jm + eyes   7

The mysterious syndrome impairing astronauts’ sight - The Washington Post
Visual impairment intracranial pressure syndrome (VIIP) is named for the leading theory to explain it. On Earth, gravity pulls bodily fluids down toward the feet. That doesn’t happen in space, and it is thought that extra fluid in the skull increases pressure on the brain and the back of the eye.
viip  sight  eyes  space  zero-gravity  health 
july 2016 by jm
A Team of Biohackers Has Figured Out How to Inject Your Eyeballs With Night Vision
Did it work? Yes. It started with shapes, hung about 10 meters away. "I'm talking like the size of my hand," Licina says. Before long, they were able to do longer distances, recognizing symbols and identifying moving subjects against different backgrounds. "The other test, we had people go stand in the woods," he says. "At 50 meters, we could figure out where they were, even if they were standing up against a tree." Each time, Licina had a 100% success rate. The control group, without being dosed with Ce6, only got them right a third of the time.


Well, that's some risky biohacking. wow
biohacking  scary  night-vision  eyes  chlorin-e6  infravision  sfm 
march 2015 by jm
"Meta-Perceptual Helmets For The Dead Zoo"
with Neil McKenzie, Nov 9-16 2014, in the National History Museum in Dublin:

'These six helmets/viewing devices start off by exploring physical conditions of viewing: if we have two eyes, they why is our vision so limited? Why do we have so little perception of depth? Why don’t our two eyes offer us two different, complementary views of the world around us? Why can’t they extend from our body so we can see over or around things? Why don’t they allow us to look behind and in front at the same time, or sideways in both directions? Why can’t our two eyes simultaneously focus on two different tasks?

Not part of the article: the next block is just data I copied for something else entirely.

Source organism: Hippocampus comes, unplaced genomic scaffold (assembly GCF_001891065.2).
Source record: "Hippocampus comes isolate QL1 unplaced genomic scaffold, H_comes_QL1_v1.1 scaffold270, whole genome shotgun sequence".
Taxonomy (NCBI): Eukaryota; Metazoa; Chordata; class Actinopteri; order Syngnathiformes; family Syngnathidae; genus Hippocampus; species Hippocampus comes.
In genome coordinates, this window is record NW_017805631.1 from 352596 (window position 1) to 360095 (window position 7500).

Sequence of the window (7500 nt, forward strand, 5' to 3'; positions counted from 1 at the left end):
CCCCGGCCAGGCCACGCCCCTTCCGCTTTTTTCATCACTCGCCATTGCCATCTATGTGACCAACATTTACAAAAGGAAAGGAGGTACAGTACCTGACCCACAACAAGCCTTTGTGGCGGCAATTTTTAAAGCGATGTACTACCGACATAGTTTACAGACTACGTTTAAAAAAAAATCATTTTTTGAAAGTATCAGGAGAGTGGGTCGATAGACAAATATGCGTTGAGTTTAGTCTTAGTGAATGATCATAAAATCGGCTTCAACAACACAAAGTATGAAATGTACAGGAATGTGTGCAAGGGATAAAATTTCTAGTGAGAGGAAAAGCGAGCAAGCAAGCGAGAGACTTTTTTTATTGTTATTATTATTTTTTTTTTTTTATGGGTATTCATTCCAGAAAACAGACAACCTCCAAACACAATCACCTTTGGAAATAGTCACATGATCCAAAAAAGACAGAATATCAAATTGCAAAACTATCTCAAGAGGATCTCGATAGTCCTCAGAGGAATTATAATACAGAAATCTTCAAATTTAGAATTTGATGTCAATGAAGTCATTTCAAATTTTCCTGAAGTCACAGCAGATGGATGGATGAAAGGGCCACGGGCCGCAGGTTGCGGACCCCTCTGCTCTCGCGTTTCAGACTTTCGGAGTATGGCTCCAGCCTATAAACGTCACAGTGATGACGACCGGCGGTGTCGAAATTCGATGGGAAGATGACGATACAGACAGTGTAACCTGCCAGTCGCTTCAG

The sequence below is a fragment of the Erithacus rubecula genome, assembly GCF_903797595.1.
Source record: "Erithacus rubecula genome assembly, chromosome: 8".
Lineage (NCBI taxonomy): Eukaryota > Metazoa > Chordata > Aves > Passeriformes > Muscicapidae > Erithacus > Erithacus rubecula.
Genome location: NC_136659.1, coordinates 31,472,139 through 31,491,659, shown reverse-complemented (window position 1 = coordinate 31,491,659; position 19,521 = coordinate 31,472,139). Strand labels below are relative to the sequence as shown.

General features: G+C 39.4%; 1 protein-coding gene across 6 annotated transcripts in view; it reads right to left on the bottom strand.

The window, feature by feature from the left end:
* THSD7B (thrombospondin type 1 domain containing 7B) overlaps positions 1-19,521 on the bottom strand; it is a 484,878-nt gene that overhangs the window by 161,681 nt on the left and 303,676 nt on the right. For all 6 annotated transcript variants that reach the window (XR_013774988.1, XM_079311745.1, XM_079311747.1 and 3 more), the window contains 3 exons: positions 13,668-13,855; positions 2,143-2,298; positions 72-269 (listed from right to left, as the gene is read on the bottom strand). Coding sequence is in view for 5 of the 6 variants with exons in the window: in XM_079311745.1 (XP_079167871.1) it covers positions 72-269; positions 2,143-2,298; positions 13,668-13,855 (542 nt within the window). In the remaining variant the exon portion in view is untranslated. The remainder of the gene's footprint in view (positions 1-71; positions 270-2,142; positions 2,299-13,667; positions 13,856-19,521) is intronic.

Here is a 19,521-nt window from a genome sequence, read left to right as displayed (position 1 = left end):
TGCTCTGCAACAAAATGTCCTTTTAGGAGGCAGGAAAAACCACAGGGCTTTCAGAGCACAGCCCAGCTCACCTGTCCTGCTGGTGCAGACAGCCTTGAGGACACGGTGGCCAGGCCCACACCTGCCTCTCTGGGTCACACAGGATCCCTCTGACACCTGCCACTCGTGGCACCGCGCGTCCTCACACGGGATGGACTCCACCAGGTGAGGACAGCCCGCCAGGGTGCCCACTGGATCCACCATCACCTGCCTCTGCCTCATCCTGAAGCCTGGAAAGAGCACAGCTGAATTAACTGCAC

Looking through Michael Land’s defining work Animal Eyes, we see that nature has indeed explored all of these possibilities: a Hammerhead Shark has hyper-stereo vision; a horse sees 350° around itself; a chameleon has separately rotatable eyes…

The series of Meta-Perceptual Helmets do indeed explore these zoological typologies: proposing to humans the hyper-stereo vision of the hammerhead shark; or the wide peripheral vision of the horse; or the backward/forward vision of the chameleon… but they also take us into the unnatural world of mythology and literature: the Cheshire Cat Helmet is so called because of the strange lingering effect of dominating visual information such as a smile or the eyes; the Cyclops allows one large central eye to take in the world around while a second tiny hidden eye focuses on a close up task (why has the creature never evolved that can focus on denitting without constantly having to glance around?).'

(via Emma)
perception  helmets  dublin  ireland  museums  dead-zoo  sharks  eyes  vision  art 
october 2014 by jm
Reflected hidden faces in photographs revealed in pupil
The pupil of the eye in a photograph of a face can be mined for hidden information, such as reflected faces of the photographer and bystanders, according to research led by Dr. Rob Jenkins, of the Department of Psychology at the University of York and published in PLOS ONE (open access).


(via Waxy)
via:waxy  future  zoom-and-enhance  privacy  photography  eyes  photos 
december 2013 by jm
seeing into the UV spectrum after Cataract Surgery with Crystalens
I've been very happy so far with the Crystalens implant for Cataract Surgery [...] one unexpected/interesting aspect is I see a violet glow that others do not - perhaps I'm more sensitive to the low end of the visible light spectrum.


(via Tony Finch)
via:fanf  science  perception  augmentation  uv  light  sight  cool  cataracts  surgery  lens  eyes 
june 2013 by jm
Your beautiful eyes
slightly disturbing extreme close-up shots of the human eye
eyes  freaky  ugh  iris  photography  macros  from delicious
january 2011 by jm

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